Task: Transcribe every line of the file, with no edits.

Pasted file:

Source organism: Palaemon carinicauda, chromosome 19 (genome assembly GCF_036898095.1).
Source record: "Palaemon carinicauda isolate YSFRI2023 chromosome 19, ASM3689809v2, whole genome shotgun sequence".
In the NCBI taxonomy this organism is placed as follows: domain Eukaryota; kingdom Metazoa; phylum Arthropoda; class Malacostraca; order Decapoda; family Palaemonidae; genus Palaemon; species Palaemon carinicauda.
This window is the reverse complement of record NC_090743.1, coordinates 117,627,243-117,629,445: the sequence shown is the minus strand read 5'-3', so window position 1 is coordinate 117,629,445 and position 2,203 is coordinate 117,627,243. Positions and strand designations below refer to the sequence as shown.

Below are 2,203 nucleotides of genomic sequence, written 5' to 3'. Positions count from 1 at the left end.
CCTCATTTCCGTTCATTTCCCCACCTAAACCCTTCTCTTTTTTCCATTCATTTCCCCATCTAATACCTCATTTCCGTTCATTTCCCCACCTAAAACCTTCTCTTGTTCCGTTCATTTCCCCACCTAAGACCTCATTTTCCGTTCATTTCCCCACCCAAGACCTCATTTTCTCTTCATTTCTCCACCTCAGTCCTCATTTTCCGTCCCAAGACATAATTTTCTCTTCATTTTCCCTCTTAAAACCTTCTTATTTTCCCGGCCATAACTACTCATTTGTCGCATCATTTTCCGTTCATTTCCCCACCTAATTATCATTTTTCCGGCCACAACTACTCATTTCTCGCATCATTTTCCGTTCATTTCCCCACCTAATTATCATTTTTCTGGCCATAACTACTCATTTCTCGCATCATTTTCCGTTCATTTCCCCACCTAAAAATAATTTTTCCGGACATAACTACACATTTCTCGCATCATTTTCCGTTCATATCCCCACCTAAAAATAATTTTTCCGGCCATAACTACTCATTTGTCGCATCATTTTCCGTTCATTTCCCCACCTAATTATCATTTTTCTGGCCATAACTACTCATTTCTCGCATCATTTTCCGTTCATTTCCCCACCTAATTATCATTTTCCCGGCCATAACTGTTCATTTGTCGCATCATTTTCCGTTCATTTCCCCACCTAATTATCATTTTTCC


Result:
Source organism: Palaemon carinicauda, chromosome 19 (genome assembly GCF_036898095.1).
Source record: "Palaemon carinicauda isolate YSFRI2023 chromosome 19, ASM3689809v2, whole genome shotgun sequence".
In the NCBI taxonomy this organism is placed as follows: domain Eukaryota; kingdom Metazoa; phylum Arthropoda; class Malacostraca; order Decapoda; family Palaemonidae; genus Palaemon; species Palaemon carinicauda.
This window is the reverse complement of record NC_090743.1, coordinates 117,627,243-117,629,445: the sequence shown is the minus strand read 5'-3', so window position 1 is coordinate 117,629,445 and position 2,203 is coordinate 117,627,243. Positions and strand designations below refer to the sequence as shown.

Below are 2,203 nucleotides of genomic sequence, written 5' to 3'. Positions count from 1 at the left end.
CCTCATTTCCGTTCATTTCCCCACCTAAACCCTTCTCTTTTTTCCATTCATTTCCCCATCTAATACCTCATTTCCGTTCATTTCCCCACCTAAAACCTTCTCTTGTTCCGTTCATTTCCCCACCTAAGACCTCATTTTCCGTTCATTTCCCCACCCAAGACCTCATTTTCTCTTCATTTCTCCACCTCAGTCCTCATTTTCCGTCCCAAGACATAATTTTCTCTTCATTTTCCCTCTTAAAACCTTCTTATTTTCCCGGCCATAACTACTCATTTGTCGCATCATTTTCCGTTCATTTCCCCACCTAATTATCATTTTTCCGGCCACAACTACTCATTTCTCGCATCATTTTCCGTTCATTTCCCCACCTAATTATCATTTTTCTGGCCATAACTACTCATTTCTCGCATCATTTTCCGTTCATTTCCCCACCTAAAAATAATTTTTCCGGACATAACTACACATTTCTCGCATCATTTTCCGTTCATATCCCCACCTAAAAATAATTTTTCCGGCCATAACTACTCATTTGTCGCATCATTTTCCGTTCATTTCCCCACCTAATTATCATTTTTCTGGCCATAACTACTCATTTCTCGCATCATTTTCCGTTCATTTCCCCACCTAATTATCATTTTCCCGGCCATAACTGTTCATTTGTCGCATCATTTTCCGTTCATTTCCCCACCTAATTATCATTTTTCC